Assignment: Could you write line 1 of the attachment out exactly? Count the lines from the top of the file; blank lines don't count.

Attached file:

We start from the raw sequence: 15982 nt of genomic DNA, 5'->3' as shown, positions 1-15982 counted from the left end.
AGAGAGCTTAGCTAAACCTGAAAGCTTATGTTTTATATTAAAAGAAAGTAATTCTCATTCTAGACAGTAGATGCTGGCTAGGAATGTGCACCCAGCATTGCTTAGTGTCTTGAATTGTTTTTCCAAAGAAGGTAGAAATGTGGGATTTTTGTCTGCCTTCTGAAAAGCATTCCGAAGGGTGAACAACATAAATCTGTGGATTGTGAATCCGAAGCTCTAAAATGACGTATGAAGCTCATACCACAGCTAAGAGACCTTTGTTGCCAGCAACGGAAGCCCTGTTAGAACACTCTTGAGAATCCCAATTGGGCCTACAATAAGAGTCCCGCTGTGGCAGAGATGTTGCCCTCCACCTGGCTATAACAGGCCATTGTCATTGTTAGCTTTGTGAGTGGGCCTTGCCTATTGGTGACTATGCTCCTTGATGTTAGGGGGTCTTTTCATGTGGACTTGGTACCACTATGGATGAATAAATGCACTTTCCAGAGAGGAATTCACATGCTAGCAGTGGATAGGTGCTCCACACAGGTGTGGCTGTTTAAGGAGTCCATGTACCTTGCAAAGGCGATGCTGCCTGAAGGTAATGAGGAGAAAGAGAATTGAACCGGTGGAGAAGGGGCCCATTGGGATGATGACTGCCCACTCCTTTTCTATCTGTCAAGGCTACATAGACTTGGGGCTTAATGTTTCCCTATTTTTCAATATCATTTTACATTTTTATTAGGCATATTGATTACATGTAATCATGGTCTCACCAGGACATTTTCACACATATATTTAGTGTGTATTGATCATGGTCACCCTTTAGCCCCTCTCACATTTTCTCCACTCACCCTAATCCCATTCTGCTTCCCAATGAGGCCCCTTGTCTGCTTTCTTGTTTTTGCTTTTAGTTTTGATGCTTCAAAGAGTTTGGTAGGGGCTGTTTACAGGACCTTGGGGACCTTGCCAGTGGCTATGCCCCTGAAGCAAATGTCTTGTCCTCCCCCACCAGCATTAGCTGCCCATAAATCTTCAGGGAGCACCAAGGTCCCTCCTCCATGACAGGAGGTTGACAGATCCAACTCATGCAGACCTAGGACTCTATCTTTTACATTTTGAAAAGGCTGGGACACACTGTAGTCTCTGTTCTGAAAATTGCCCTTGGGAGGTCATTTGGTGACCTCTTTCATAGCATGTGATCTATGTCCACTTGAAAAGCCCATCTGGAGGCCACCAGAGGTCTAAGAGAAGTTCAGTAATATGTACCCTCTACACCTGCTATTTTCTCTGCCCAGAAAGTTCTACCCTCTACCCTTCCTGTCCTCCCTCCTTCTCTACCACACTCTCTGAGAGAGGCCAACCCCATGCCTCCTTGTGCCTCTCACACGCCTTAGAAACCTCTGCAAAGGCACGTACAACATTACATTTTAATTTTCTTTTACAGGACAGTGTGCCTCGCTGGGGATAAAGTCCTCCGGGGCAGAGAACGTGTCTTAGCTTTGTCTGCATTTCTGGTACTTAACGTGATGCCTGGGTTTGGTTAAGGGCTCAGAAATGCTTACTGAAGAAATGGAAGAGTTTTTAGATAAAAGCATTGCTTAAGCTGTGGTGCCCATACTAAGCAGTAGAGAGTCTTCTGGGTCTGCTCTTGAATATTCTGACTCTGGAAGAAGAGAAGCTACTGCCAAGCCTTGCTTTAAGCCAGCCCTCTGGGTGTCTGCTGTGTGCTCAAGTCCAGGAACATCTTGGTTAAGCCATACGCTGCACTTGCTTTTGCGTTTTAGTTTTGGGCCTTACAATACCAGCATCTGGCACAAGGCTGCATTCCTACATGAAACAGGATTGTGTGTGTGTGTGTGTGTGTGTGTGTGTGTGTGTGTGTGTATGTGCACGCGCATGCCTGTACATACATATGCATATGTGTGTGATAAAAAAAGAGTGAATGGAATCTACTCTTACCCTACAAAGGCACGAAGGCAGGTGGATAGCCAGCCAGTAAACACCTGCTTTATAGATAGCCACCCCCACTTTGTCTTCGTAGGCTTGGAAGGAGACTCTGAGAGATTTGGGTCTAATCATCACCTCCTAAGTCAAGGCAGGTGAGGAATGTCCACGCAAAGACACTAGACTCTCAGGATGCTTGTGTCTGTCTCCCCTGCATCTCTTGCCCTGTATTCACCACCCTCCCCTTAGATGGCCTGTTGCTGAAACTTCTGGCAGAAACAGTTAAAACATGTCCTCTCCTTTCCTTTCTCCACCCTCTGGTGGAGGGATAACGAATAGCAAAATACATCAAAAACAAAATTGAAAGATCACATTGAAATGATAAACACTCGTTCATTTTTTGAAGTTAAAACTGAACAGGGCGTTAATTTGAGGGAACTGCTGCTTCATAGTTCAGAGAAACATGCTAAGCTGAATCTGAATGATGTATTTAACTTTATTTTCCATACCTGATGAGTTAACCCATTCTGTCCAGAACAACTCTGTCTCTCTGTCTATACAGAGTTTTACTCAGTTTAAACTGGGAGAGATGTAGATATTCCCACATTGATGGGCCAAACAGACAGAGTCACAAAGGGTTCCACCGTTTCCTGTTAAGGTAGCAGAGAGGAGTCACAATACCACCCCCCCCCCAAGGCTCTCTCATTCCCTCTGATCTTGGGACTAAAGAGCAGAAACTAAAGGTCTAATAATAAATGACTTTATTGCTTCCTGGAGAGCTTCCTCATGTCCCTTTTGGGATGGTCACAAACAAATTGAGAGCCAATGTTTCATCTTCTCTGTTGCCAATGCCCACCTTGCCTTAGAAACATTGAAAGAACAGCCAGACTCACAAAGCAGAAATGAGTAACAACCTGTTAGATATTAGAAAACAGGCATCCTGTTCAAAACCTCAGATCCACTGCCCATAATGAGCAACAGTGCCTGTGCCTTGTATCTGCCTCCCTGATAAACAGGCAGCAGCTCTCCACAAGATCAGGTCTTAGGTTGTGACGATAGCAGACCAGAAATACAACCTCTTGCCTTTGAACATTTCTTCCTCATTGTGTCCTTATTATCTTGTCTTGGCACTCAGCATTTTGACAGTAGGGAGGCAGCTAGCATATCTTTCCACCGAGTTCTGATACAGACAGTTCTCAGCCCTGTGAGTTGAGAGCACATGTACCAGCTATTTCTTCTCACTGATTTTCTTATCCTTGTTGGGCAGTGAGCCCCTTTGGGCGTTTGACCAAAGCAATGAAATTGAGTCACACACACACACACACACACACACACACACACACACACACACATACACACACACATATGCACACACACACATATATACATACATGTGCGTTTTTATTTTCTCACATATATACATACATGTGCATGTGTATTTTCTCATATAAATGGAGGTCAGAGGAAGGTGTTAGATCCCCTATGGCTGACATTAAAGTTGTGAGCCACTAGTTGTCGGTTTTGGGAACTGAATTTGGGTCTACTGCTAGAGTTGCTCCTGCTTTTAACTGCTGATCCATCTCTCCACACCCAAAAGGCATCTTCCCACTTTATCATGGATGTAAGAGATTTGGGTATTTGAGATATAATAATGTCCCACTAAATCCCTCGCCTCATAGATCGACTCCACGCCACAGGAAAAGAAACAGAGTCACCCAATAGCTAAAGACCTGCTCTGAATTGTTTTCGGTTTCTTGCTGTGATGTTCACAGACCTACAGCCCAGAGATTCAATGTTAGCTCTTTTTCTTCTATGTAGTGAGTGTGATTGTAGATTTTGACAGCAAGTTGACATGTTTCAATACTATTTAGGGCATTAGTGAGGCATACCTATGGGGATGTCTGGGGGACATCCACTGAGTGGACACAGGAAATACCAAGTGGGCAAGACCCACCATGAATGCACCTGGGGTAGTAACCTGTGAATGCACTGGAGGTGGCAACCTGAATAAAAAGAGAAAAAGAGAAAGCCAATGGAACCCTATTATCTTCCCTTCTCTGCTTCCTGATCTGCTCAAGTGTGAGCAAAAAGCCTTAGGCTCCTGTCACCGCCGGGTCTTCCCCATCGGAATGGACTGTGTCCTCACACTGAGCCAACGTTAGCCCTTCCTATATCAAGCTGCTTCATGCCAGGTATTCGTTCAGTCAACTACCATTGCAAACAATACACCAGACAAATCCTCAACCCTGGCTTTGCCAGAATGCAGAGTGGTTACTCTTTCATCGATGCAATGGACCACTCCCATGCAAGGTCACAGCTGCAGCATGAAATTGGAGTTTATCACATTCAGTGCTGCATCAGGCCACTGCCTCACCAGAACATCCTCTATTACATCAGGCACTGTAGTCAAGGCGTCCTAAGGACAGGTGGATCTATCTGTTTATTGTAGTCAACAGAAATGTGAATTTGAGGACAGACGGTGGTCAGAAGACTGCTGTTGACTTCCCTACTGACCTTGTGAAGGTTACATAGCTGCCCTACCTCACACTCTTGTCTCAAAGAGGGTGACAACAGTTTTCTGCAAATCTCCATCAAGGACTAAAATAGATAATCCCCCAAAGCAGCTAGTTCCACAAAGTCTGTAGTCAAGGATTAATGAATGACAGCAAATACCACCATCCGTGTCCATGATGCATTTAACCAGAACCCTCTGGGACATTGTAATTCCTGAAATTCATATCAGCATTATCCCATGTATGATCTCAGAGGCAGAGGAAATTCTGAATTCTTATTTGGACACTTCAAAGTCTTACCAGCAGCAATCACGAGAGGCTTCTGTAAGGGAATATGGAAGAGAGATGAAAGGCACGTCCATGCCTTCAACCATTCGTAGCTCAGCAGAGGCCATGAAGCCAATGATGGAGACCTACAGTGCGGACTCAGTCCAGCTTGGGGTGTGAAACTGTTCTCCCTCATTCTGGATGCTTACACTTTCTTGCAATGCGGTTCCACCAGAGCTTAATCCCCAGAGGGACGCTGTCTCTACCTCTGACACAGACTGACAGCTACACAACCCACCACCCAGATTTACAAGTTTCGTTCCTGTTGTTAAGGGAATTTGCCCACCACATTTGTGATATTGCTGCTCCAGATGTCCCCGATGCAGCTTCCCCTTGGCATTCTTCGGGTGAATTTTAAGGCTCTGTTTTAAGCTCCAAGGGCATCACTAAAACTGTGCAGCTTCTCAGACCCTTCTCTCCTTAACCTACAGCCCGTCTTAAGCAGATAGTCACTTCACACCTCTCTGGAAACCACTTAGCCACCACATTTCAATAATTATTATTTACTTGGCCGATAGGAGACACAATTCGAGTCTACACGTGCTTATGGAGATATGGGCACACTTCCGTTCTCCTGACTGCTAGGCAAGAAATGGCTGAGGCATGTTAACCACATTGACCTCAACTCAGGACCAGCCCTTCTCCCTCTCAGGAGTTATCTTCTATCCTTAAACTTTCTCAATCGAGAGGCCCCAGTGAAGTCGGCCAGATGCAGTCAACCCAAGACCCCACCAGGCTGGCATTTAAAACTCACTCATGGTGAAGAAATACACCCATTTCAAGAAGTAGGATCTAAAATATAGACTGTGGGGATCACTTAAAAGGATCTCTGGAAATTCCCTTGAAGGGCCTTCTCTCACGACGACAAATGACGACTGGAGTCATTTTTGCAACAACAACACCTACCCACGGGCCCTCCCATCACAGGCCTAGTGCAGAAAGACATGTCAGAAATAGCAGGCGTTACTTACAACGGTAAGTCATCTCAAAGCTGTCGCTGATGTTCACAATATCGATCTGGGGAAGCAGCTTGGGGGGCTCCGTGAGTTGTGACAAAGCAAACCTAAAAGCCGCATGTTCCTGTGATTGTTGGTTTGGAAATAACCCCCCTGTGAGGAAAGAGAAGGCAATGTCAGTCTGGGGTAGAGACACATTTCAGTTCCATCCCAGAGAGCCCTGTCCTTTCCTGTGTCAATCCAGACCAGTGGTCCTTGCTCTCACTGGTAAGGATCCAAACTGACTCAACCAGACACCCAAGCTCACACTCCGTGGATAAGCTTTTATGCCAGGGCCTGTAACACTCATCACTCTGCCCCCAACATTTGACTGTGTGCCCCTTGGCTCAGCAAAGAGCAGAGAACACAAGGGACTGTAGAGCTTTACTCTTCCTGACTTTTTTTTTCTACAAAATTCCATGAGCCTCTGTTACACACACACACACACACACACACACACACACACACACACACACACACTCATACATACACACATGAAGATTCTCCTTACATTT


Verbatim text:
We start from the raw sequence: 15982 nt of genomic DNA, 5'->3' as shown, positions 1-15982 counted from the left end.